We all set specific goals to achieve/acquire certain things (a job, a car, a partner, a better body, a bank balance, a title, a victory) because at some level, most of us believe (consciously or not) that the achievement of those goals will bring us what we really seek; joy, fulfilment, happiness, safety, peace, recognition, love, acceptance, respect, connection.

                          Of course, setting practical, material and financial goals is an intelligent thing to do considering the world we live in and how that world works.

                          But setting goals with an expectation that the achievement of certain things in our external, physical world will automatically create an internal state of peace, contentment, joy and total happiness is an unhealthy and unrealistic mindset to inhabit.

                          Advertising

                          What you truly want and need

                          Sometimes we need to look beyond the obvious (superficial) goals to discover and secure what we really want.

                          Sadly, we live in a collective mindset which teaches that the prettiest and the wealthiest are the most successful.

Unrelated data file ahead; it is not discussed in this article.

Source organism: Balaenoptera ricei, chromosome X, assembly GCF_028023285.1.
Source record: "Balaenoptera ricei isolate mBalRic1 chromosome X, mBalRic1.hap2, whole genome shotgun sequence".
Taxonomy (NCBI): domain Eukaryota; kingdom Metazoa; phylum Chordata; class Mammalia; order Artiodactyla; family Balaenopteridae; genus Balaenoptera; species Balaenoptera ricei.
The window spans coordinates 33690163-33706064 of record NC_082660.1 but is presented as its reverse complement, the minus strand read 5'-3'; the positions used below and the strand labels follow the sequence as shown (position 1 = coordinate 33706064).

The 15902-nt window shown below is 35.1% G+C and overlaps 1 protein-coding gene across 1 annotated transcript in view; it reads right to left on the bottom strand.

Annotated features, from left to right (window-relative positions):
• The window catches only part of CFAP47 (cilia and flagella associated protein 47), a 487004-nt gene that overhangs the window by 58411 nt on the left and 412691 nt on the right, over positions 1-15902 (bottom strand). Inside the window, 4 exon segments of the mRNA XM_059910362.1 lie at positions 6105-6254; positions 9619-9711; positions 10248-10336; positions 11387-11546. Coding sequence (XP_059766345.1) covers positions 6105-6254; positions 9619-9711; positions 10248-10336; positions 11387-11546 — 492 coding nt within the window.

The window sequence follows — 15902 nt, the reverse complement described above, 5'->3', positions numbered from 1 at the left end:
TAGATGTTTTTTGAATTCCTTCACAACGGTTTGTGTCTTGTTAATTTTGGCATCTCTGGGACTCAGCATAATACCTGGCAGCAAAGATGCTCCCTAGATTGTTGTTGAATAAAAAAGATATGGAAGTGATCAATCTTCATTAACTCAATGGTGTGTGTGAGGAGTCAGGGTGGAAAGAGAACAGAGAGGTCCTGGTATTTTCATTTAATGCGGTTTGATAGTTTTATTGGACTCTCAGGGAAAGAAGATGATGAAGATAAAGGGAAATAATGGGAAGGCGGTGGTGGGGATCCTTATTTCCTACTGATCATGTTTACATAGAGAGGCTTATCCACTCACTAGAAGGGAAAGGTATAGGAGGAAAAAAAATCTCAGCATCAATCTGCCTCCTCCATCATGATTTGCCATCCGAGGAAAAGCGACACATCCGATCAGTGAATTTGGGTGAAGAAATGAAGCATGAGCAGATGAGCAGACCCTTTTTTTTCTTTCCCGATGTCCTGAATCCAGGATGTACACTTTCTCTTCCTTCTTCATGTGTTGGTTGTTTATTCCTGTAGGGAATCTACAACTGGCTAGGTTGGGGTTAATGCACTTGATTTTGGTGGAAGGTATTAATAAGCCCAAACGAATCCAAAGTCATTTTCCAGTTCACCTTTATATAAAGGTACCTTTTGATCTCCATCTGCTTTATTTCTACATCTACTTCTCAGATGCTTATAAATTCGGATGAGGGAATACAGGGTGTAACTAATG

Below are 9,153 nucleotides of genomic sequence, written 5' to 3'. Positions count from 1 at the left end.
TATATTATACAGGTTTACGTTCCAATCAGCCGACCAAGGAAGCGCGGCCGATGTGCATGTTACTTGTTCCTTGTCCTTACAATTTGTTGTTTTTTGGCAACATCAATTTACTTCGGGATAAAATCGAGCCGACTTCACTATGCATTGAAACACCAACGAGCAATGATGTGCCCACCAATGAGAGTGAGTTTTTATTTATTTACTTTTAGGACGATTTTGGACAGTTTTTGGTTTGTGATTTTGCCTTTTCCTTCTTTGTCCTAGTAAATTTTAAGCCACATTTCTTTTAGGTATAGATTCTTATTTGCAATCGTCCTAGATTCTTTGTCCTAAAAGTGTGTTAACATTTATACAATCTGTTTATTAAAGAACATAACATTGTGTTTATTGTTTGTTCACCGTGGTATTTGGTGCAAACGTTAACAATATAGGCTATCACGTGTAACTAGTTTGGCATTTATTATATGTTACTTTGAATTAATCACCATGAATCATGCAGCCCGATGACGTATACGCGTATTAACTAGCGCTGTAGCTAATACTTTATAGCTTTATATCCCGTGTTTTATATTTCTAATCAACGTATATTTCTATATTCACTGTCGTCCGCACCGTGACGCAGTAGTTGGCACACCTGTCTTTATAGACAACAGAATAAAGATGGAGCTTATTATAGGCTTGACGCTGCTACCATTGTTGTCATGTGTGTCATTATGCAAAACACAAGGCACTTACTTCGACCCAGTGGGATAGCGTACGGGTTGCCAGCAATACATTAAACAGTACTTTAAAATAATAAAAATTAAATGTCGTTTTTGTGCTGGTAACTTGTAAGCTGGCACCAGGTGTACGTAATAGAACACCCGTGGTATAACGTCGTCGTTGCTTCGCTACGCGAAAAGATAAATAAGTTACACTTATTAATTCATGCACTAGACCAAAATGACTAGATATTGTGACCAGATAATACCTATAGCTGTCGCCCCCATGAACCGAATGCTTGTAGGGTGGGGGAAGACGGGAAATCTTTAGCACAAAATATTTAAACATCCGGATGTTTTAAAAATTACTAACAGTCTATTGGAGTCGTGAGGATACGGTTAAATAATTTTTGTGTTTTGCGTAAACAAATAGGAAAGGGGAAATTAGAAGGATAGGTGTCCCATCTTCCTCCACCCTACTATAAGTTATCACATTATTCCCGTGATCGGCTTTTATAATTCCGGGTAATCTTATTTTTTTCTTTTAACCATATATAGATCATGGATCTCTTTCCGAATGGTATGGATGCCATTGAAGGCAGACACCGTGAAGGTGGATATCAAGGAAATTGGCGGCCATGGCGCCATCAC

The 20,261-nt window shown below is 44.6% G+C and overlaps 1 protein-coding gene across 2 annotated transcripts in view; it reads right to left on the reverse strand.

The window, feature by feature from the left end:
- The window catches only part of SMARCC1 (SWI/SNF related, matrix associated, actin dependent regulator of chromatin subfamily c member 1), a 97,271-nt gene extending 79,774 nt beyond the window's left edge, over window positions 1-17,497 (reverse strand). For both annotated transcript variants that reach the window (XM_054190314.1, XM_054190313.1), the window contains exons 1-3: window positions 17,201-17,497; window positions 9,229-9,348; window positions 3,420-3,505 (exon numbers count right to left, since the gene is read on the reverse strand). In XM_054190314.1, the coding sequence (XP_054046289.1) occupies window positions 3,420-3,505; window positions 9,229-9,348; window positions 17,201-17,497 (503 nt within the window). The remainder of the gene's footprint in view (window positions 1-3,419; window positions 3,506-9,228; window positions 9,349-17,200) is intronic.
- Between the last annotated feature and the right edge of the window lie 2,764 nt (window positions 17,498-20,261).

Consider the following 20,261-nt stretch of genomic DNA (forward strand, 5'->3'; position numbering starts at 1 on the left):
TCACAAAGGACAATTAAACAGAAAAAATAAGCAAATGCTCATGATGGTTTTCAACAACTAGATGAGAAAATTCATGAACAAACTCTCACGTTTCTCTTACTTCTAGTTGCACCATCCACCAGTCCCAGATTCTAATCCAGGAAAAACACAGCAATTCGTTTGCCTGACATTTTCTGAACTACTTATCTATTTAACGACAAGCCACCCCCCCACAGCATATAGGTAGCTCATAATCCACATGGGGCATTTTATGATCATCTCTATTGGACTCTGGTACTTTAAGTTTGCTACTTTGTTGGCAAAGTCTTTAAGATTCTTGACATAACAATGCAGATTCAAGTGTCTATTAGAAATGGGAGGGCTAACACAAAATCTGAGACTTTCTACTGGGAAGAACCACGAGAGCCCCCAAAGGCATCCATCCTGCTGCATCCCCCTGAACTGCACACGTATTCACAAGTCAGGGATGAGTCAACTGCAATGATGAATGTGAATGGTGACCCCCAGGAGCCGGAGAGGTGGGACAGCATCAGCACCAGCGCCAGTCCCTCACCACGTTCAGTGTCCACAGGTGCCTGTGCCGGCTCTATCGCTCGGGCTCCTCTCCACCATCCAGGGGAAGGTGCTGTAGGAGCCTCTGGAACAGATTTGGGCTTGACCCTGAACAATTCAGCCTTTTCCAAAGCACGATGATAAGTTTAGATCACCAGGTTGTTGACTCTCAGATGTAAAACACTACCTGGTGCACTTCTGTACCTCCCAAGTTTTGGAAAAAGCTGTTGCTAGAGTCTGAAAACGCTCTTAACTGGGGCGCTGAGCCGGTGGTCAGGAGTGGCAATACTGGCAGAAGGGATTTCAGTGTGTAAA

Some self-help frauds even teach this message. If you’re rich or pretty, you’re happy. If you’re both, you’re very happy. Pretty isn’t what we really want; it’s what we believe pretty will bring us. Same goes with money.

                          When we cut through the hype, the jargon and the self-help mumbo jumbo, we all have the same basic goals, desires and needs:

                          Joy, fulfilment, happiness, safety, peace, recognition, love, acceptance, respect, connection.

                          Advertising

                          Nobody needs a mansion or a sport’s car but we all need love.

                          Nobody needs massive pecs, six percent body-fat, a face lift or bigger breasts but we all need connection, acceptance and understanding.

                          Nobody needs to be famous but we all need peace, calm, balance and happiness.

                          The problem is, we live in a culture which teaches that one equals the other. If only we lived in a culture which taught that real success is far more about what’s happening in our internal environment, than our external one.

                          It’s a commonly-held belief that we’re all very different and we all have different goals — whether short term or long term goals. But in many ways we’re not, and we don’t; we all want essentially the same things.

                          Now all you have to do is see past the fraud and deception and find the right path.

                          Featured photo credit: Unsplash via unsplash.com

                          Read Next